Who among us doesn’t demand a good and quality sleep? And even if we get a quality sleep, we still remain unsatisfied with it.
On an average, 50 among 100 Indians are devoid of good sleep and are often seen complaining about it. But is the complaining necessary? Or are we sleeping the right way?
There are no such thing as integral points for a good and quality sleep. It all depends on how we think and interact with our thoughts for, during and after our sleep.
The most sleep-devoid country in the entire world is United Kingdom.
UK people receive only six hours and 19 minutes of sleep each night on average, far less than the eight hours suggested by the National Sleep Foundation.
Anyways, let’s focus at the matter in hands, which is regarding the dogmas of Indian sleeping habits and opinions.
So, you’re undoubtedly familiar with the fatigue and lack of energy that results after a bad night’s sleep. If this is the case, you may have observed that a terrible night’s sleep might cause your patience to fray.
We’ll examine more closely at the connection between irritability and exhaustion, wondering what it is about a terrible night’s sleep that makes us so prone to rage.
Does lack of sleep makes us angrier than usual?
Sleep specialists believe that the link between sleep deprivation and increased impatience stems from the portion of our brains that deals with instinctual and primitive emotions.
This is referred to as the limbic system.
The limbic system contains two tiny regions known together as the amygdala.
The amygdala is the part of the brain that controls our emotional ‘fight or flight’ response.
When we feel threatened, this reaction kicks in, but without reasoning from elsewhere, the amygdala has no clue whether it is dealing with a serious threat or a mere annoyance.
In a nutshell, all this doesn’t matter if we sleep less or more, if we don’t allow Amygdala hijack in our brains.
Studies reveal that when we don’t get enough sleep, our brain activity alters
This idea is supported by research that investigates changes in brain activity following a period of poor sleep. One research published in Current Biology looked at the effects of sleep deprivation on the human emotional brain.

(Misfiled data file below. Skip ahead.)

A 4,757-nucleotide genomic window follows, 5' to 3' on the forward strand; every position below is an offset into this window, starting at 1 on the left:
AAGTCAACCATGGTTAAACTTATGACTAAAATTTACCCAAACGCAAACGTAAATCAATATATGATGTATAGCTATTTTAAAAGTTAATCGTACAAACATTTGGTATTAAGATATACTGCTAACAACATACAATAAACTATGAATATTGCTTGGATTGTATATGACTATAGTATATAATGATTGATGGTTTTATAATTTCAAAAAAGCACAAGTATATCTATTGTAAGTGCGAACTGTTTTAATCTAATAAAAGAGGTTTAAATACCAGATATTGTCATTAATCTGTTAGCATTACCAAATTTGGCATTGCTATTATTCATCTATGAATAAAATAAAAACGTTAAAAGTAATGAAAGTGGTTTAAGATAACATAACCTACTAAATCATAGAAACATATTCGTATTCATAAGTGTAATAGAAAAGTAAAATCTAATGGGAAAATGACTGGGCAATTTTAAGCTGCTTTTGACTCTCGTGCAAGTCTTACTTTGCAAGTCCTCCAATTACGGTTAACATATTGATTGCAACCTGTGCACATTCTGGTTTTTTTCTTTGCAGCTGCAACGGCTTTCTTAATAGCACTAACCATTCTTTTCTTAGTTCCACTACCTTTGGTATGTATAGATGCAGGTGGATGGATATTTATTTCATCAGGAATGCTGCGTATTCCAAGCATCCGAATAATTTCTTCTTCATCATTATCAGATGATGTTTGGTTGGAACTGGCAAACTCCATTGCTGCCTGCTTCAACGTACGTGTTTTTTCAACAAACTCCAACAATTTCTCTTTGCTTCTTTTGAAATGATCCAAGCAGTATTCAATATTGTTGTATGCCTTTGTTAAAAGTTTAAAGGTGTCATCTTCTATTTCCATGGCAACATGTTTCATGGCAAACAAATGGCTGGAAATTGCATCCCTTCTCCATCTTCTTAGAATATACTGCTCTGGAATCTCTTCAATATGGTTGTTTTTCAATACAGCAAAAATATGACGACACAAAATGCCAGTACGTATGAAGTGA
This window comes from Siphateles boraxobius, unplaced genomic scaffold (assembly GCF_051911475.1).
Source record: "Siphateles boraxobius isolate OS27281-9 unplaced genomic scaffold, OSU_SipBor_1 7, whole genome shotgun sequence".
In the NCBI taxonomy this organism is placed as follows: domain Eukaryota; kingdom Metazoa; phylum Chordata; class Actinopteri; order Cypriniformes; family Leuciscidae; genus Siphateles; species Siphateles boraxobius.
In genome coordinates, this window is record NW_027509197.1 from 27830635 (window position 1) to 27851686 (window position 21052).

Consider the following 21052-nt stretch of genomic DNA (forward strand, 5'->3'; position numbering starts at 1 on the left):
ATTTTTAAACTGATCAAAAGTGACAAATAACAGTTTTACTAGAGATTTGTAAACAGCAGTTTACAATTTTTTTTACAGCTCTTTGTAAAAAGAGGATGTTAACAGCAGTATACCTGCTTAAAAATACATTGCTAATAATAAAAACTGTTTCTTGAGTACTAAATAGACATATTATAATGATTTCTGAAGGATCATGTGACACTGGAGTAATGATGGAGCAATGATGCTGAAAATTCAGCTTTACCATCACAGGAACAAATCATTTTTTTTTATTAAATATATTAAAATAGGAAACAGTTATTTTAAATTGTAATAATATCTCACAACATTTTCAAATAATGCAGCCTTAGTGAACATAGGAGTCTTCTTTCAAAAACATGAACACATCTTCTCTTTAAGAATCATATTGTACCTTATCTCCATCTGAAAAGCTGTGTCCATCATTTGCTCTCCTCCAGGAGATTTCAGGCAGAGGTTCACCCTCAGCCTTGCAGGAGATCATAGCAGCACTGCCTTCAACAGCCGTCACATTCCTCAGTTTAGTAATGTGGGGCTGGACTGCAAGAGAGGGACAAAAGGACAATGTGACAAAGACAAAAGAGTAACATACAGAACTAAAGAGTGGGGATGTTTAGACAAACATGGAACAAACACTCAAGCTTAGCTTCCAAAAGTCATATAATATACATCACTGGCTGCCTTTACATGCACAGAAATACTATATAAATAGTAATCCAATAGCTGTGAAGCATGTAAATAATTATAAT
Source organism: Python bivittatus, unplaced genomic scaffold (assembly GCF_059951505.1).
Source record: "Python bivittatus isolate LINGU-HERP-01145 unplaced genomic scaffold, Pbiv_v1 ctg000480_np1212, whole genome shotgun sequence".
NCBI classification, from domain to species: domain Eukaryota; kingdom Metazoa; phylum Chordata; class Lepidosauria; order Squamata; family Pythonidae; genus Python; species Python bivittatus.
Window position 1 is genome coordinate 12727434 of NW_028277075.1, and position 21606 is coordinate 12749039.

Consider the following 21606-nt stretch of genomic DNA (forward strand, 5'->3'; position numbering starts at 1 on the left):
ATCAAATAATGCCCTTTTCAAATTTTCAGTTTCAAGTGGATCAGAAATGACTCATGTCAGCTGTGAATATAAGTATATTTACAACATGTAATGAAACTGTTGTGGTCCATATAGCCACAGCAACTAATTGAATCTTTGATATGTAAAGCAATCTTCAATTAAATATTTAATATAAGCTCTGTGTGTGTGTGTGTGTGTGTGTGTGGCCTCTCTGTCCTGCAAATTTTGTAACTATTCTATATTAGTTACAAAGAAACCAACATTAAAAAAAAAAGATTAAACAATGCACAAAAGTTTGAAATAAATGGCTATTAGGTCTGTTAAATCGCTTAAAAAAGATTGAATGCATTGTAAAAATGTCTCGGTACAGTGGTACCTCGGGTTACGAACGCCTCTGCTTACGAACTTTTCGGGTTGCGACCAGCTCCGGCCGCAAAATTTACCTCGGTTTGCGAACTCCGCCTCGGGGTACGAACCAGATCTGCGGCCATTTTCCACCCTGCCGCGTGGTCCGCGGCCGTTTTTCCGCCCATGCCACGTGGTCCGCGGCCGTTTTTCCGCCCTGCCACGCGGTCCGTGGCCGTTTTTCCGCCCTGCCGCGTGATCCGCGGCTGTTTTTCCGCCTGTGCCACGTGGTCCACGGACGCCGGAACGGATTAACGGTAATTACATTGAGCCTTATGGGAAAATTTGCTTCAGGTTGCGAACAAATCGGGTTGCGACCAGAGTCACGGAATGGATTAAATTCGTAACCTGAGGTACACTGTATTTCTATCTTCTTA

The study discovered that those who were exposed to negative images saw an increase in amygdala activity after just one night of disrupted sleep. On a brain scan, the region lighted up, and these people had 60% higher activity in the amygdala than those who just had a full night’s sleep.
This same study found that a good night’s sleep is required to allow the pre-frontal cortex to have a voice in your decision-making (i.e., the rational area of the brain).
Another research focused on participants’ reactions to unpleasant situations. Iowa State University conducted a study in 2018 that employed white noise to create an unpleasant environment.
They then examined how people who were sleep deprived and those who were well-rested reacted to the settings.
According to the findings, even missing a couple of hours of sleep at night might make you angry and less able to deal with stressful situations.
Participants whose sleep was limited displayed substantially higher levels of rage.
Again, with all this data, we can’t conclude sleep is directly proportional to elevated anger issues.
A good and quality sleep results in better productivity, but that doesn’t mean that we sleep for 8-9 hours a day and show 200% productivity on the next day.
So, there’s your myth busted again!
Takeaway: A quiet environment promotes a better night’s sleep.
Anger and a lack of sleep can create a vicious cycle. Sleep deprivation makes you more irritable and agitated, and stress may lead to even more sleep deprivation, raising your anger levels.
It is essential to establish a peaceful environment in your bedroom in order to offer yourself the greatest chance of a good night’s sleep. You should sleep in a cool, dark place.
Avoid bringing screens into the bedroom, including your smartphone, and instead opt for reading or meditation before going to bed. This will allow your body to relax before falling asleep.